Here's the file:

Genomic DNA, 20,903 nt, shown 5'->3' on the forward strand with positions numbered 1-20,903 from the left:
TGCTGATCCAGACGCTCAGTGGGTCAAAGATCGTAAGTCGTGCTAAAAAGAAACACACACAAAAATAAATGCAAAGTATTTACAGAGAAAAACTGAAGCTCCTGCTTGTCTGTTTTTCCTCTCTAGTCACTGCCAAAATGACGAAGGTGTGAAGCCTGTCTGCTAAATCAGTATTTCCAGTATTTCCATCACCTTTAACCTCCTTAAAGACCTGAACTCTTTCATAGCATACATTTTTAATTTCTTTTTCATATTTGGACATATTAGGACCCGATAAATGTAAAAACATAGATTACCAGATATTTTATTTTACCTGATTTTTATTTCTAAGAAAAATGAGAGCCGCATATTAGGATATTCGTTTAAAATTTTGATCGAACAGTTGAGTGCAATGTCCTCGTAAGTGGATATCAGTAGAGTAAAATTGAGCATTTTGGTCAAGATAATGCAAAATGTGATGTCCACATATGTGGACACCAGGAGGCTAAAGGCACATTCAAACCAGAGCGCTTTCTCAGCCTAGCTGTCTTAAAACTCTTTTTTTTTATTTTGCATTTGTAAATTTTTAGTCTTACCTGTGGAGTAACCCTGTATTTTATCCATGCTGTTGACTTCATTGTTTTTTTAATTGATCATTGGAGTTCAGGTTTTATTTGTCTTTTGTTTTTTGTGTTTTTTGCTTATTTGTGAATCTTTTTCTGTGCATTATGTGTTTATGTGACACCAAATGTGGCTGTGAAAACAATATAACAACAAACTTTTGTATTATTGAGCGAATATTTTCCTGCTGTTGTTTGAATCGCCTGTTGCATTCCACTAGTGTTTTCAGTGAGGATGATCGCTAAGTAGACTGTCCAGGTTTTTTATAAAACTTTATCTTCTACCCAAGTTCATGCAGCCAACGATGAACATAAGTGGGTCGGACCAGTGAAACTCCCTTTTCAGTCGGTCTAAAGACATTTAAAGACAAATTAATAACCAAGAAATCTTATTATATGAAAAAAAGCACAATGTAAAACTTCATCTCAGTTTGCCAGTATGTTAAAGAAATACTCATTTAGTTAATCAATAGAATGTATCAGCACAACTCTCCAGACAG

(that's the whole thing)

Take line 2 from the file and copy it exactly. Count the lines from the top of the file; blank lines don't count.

TGCTGATCCAGACGCTCAGTGGGTCAAAGATCGTAAGTCGTGCTAAAAAGAAACACACACAAAAATAAATGCAAAGTATTTACAGAGAAAAACTGAAGCTCCTGCTTGTCTGTTTTTCCTCTCTAGTCACTGCCAAAATGACGAAGGTGTGAAGCCTGTCTGCTAAATCAGTATTTCCAGTATTTCCATCACCTTTAACCTCCTTAAAGACCTGAACTCTTTCATAGCATACATTTTTAATTTCTTTTTCATATTTGGACATATTAGGACCCGATAAATGTAAAAACATAGATTACCAGATATTTTATTTTACCTGATTTTTATTTCTAAGAAAAATGAGAGCCGCATATTAGGATATTCGTTTAAAATTTTGATCGAACAGTTGAGTGCAATGTCCTCGTAAGTGGATATCAGTAGAGTAAAATTGAGCATTTTGGTCAAGATAATGCAAAATGTGATGTCCACATATGTGGACACCAGGAGGCTAAAGGCACATTCAAACCAGAGCGCTTTCTCAGCCTAGCTGTCTTAAAACTCTTTTTTTTTATTTTGCATTTGTAAATTTTTAGTCTTACCTGTGGAGTAACCCTGTATTTTATCCATGCTGTTGACTTCATTGTTTTTTTAATTGATCATTGGAGTTCAGGTTTTATTTGTCTTTTGTTTTTTGTGTTTTTTGCTTATTTGTGAATCTTTTTCTGTGCATTATGTGTTTATGTGACACCAAATGTGGCTGTGAAAACAATATAACAACAAACTTTTGTATTATTGAGCGAATATTTTCCTGCTGTTGTTTGAATCGCCTGTTGCATTCCACTAGTGTTTTCAGTGAGGATGATCGCTAAGTAGACTGTCCAGGTTTTTTATAAAACTTTATCTTCTACCCAAGTTCATGCAGCCAACGATGAACATAAGTGGGTCGGACCAGTGAAACTCCCTTTTCAGTCGGTCTAAAGACATTTAAAGACAAATTAATAACCAAGAAATCTTATTATATGAAAAAAAGCACAATGTAAAACTTCATCTCAGTTTGCCAGTATGTTAAAGAAATACTCATTTAGTTAATCAATAGAATGTATCAGCACAACTCTCCAGACAG